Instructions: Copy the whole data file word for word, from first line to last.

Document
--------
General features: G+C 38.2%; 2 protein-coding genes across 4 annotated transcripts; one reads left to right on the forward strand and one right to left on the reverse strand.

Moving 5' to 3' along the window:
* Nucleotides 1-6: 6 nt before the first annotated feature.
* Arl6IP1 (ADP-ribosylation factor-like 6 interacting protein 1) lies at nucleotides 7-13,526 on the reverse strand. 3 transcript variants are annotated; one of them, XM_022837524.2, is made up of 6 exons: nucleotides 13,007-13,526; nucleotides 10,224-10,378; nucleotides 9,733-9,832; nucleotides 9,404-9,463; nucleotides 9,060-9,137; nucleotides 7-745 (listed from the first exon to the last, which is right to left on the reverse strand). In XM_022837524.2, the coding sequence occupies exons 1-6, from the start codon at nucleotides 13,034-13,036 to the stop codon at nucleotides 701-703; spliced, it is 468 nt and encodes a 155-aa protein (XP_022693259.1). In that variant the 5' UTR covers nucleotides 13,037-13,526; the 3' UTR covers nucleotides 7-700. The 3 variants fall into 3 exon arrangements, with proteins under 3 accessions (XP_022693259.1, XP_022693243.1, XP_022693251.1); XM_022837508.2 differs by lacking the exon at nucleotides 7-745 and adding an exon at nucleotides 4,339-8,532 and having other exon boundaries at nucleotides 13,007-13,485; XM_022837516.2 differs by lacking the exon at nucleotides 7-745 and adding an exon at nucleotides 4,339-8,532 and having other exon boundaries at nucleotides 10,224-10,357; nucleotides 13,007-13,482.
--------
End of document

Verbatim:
General features: G+C 38.2%; 2 protein-coding genes across 4 annotated transcripts; one reads left to right on the forward strand and one right to left on the reverse strand.

Moving 5' to 3' along the window:
* Nucleotides 1-6: 6 nt before the first annotated feature.
* Arl6IP1 (ADP-ribosylation factor-like 6 interacting protein 1) lies at nucleotides 7-13,526 on the reverse strand. 3 transcript variants are annotated; one of them, XM_022837524.2, is made up of 6 exons: nucleotides 13,007-13,526; nucleotides 10,224-10,378; nucleotides 9,733-9,832; nucleotides 9,404-9,463; nucleotides 9,060-9,137; nucleotides 7-745 (listed from the first exon to the last, which is right to left on the reverse strand). In XM_022837524.2, the coding sequence occupies exons 1-6, from the start codon at nucleotides 13,034-13,036 to the stop codon at nucleotides 701-703; spliced, it is 468 nt and encodes a 155-aa protein (XP_022693259.1). In that variant the 5' UTR covers nucleotides 13,037-13,526; the 3' UTR covers nucleotides 7-700. The 3 variants fall into 3 exon arrangements, with proteins under 3 accessions (XP_022693259.1, XP_022693243.1, XP_022693251.1); XM_022837508.2 differs by lacking the exon at nucleotides 7-745 and adding an exon at nucleotides 4,339-8,532 and having other exon boundaries at nucleotides 13,007-13,485; XM_022837516.2 differs by lacking the exon at nucleotides 7-745 and adding an exon at nucleotides 4,339-8,532 and having other exon boundaries at nucleotides 10,224-10,357; nucleotides 13,007-13,482.